Humans are these naturally design-oriented creatures. We’re always modifying, we’re always adapting. We can take really simple examples like reading a book. I can read a book at my office, I can read a book at home on my couch, I can read it on the subway, I can read it on a beach. But that main experience is radically different in all of those different situations.
The context actually helps to shape the experience.
Based On Your Take of Ontological Design. Do You Think that “That Which We Design”, Can Design Us in Return?
It’s easy to think of objects, especially inanimate objects, as just these things that exist in the world and we act upon them. It goes back to this Cartesian narcissism. Like humans are the key agents in the world, that we act upon objects.
I think what a lot of ontological design is trying to argue is that we act upon objects. We use objects in the world to accomplish goals. But those objects aren’t just balls of physical matter, they have ethics embedded into them, decisions embedded into them. That actually act back on us. And shape our world.
In a certain sense, designers shape the world, and then the world shapes the designer. We can’t help being affected by our contextual situation. There’s no moment in time when we can ignore everything outside of us.
We Design Software Products, Which Are Intangible, What Does It Mean Then to Experience a Software Product?
It’s an interesting question in that the question itself implies that experiencing a software product is different from experiencing anything else. I’m not sure if I have a solid opinion about it.
My gut reaction is that how we experience software products is probably not radically different from anything else that we experience in the world. There’s not a lot of this in the book, but I’ve been thinking about it a lot more lately. This big question revolves around what is the nature of experience.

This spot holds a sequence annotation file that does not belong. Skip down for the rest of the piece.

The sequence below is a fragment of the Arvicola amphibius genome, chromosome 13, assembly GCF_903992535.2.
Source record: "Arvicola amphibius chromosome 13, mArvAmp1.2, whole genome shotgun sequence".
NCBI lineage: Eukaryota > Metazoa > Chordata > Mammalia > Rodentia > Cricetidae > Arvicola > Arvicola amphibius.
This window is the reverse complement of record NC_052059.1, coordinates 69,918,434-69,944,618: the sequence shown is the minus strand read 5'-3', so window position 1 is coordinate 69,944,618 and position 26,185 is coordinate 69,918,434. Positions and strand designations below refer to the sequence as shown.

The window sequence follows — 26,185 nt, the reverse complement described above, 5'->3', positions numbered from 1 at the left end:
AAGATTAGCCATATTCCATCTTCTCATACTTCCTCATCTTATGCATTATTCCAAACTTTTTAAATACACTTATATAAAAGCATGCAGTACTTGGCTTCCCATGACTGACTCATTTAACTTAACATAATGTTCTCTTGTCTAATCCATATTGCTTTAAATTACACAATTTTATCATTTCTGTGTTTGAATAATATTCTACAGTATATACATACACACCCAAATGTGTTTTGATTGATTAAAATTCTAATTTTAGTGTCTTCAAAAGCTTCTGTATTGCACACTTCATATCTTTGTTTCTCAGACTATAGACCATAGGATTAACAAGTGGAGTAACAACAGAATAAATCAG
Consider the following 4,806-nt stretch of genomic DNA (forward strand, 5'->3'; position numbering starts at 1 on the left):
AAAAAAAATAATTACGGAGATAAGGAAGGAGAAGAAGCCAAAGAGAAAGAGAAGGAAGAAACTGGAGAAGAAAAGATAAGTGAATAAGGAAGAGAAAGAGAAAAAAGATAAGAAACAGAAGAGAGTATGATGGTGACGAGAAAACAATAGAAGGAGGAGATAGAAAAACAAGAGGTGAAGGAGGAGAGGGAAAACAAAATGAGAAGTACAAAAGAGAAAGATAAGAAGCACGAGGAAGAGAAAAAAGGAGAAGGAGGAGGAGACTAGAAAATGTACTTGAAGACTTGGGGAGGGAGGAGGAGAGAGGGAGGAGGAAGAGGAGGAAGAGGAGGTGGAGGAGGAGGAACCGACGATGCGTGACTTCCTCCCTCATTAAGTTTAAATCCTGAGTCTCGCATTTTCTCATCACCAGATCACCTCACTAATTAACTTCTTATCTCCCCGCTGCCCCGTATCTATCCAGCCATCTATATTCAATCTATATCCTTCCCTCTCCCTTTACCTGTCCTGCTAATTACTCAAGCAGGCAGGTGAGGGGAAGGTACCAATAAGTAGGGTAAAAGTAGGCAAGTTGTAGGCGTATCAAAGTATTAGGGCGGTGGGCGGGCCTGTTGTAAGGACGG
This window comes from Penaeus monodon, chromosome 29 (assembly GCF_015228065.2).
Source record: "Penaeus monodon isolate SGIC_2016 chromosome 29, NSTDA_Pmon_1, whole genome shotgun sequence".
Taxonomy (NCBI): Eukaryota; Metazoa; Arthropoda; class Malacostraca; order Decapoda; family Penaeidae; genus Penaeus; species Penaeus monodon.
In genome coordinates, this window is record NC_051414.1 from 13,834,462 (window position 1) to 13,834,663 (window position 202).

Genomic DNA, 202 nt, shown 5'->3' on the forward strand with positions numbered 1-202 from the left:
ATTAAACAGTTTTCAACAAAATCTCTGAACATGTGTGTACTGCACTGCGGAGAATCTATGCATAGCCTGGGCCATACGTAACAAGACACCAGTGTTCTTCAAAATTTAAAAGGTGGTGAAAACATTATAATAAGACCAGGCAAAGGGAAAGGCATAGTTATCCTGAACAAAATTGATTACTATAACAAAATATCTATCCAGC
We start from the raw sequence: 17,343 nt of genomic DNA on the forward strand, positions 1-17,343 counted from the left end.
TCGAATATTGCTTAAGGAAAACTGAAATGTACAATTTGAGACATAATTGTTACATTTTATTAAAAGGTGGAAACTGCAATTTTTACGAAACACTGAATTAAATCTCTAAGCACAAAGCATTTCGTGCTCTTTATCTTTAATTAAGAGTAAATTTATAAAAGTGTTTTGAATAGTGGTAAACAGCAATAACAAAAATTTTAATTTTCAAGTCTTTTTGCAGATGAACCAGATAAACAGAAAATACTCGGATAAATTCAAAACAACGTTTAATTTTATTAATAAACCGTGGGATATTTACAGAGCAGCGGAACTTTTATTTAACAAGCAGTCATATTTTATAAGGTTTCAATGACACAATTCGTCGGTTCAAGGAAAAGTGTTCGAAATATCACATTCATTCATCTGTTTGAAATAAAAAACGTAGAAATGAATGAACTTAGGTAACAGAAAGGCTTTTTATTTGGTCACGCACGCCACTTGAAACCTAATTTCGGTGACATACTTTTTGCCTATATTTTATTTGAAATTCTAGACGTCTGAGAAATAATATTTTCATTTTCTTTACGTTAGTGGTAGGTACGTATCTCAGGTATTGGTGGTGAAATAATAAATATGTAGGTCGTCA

A product is very rarely used the way it was originally intended.
The answer to that question sort of revolves around adaptation and self-designing. Whenever we encounter an object or encounter a product it’s very rarely used the way it was originally intended, without some kind of modification. I think that modification is key. When I use a pen, I can use a pen to write with but I often always chew on it, as well.
That’s just a very slight, mundane modification. I think the same is true with software. We use software in all kinds of ways that is a modification or adaptation. This is what this whole phenomenon of hacking is, it’s modifying software to meet different needs. I’m not sure that the experience of software is very different from the experience of anything else.
Other than, of course the fact that it’s very obviously being heeded by a screen and pixels and things like that. I think it’s probably more complex to really wrap our heads around, because software is so intangible.
Thomas Wendt is an independent design strategy and research consultant with his own brand, Surrounding Signifiers, based in NYC. He has written several papers on phenomenology, the theoretical side of design and semiotics.
His first book is called Design for Dasein: Understanding the Design of Experiences.
Head down to part two for more talk on the real intention behind design and the role of designers.